which can conveniently be wrapped up in a one line script, so (e.g.) update-fried will get any updates from the server, compile and display the updated volume with one command!

“The Future of Scholarly Editing”

To finish off this long post I’ll outline one tool that I missed dearly during the final stages. It isn’t a deficiency of our set-up that annoyed me, quite the contrary. It’s rather that I see a potentially revolutionary perspective, and not already having that just hurts. 😉

Within our “Draft Mode” we implemented a few editorial tools for “in-source communication”. With them we could insert commands like \todo in the LilyPond input file – which would highlight the affected notational element with a color and print a message to the console output. But I intend to vastly improve this functionality by a full-blown \annotate package. With this it will be possible to enter arbitrary annotations to a score, for example general remarks, TODOs, technical questions or critical notes. Apart from being used for visual annotations in the score (not affecting layout) these annotations are output to separate files as sorted lists – like LilyPond’s music this will support point-and-click so you can directly switch to the corresponding position in the input file when reading your TODO list. This will greatly increase efficiency when dealing with open tasks and questions during the preparation of scores, especially since this is a convenient way to pass along issues between collaboators.

But what I’m really looking forward to is having this functionality combined with a new LaTeX package that can read the output of LilyPond’s \annotate and retrieve entries for a critical report from it. Of course it will be non-trivial to implement this in a way that it can become generally useful. But I’m confident that it will provide a quantum leap for dealing with scholarly editions:
When I notice something in a musical source I’ll add an annotation to the LilyPond input file. Once I’m decided about it I can simply say that it now is a critical remark and use it in the critical report of the LaTeX document. When proof-reading the score I don’t have to tediously cross-check with another document to see if there already is a critical remark for any given issue because I can immediately see it in the score and its input file. I can even make any improvements to the remark within my score editing environment. Maybe it will even be possible to realize these annotations in a way that they affected items are slightly highlighted and the annotation is displayed as a tooltip when hovering over the note.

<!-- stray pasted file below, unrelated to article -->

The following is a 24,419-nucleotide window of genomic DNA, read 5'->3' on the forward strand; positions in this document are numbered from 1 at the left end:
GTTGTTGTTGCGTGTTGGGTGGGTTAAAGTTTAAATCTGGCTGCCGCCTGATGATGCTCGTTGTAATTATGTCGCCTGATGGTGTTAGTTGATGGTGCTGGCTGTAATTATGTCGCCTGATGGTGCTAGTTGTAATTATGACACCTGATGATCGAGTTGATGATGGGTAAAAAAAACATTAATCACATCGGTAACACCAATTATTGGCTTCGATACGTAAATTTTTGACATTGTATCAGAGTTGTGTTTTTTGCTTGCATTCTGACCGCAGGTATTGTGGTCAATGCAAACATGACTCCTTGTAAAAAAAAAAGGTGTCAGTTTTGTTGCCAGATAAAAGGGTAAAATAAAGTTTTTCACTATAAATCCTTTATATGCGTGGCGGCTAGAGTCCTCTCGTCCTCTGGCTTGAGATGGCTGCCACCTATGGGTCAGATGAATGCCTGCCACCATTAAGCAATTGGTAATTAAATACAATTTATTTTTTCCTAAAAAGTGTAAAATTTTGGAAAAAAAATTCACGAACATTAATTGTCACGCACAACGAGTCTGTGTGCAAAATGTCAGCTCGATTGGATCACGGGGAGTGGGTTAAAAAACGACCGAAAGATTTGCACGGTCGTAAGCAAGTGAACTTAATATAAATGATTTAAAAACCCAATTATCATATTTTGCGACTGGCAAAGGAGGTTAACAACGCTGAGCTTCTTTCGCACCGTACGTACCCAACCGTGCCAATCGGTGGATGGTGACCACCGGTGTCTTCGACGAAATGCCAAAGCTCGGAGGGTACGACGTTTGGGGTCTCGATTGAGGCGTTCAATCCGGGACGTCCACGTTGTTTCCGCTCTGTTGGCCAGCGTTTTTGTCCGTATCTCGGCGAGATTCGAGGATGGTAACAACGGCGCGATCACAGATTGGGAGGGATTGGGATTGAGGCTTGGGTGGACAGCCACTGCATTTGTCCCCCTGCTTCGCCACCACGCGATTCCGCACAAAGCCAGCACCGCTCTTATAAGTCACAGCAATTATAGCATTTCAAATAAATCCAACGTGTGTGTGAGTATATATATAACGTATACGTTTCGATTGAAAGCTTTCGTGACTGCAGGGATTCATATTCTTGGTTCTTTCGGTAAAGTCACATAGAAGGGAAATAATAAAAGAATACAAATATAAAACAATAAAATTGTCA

The ultimate step to “editor’s heaven” will finally be the implementation of a graphical annotation editor in Frescobaldi – then it will be possible to right-click on notes or other elements to directly enter or edit the critical remarks for the printed report!

OMG, why can’t I simply fast-forward to the state when this is already available…

4 thoughts on “Using LaTeX for a Musical Edition

  1. Pingback: Power of TeX - music scores | There and back again

  2. Michael

    Very interesting indeed.

    I’m typesetting an editorial paper myself with Lilypond and LaTeX at the moment and wonder whether you could put the LaTeX preamble somewhere online.
    Especially I’m interested in how you dealt with the editorial remarks. At the moment I have markups with boxed numbers within the lilypond score and would list the remarks in the paper afterwards.

    Another layout would be footnote-ish. From your exampe it looks as if you put them in a kind of table. I’d like to know how that looks like on a page.

    Could you please contact me for some chatter?

    Thanks,

    Michael

    Reply
    1. Urs Liska

      I’m not fully clear what you are referring to: which of the examples do you mean? And are you more interested in the visual aspect (how can one adequately visualize that stuff?) or in the TeX coding?

      In general I don’t have any problems making the preamble and any “programming” part available, but I’ll have to look if I can just copy it or if it should be processed before (which would make it slightly less probable to happen any time soon).

      Reply
  3. Pingback: Introducing ScholarLY | Scores of Beauty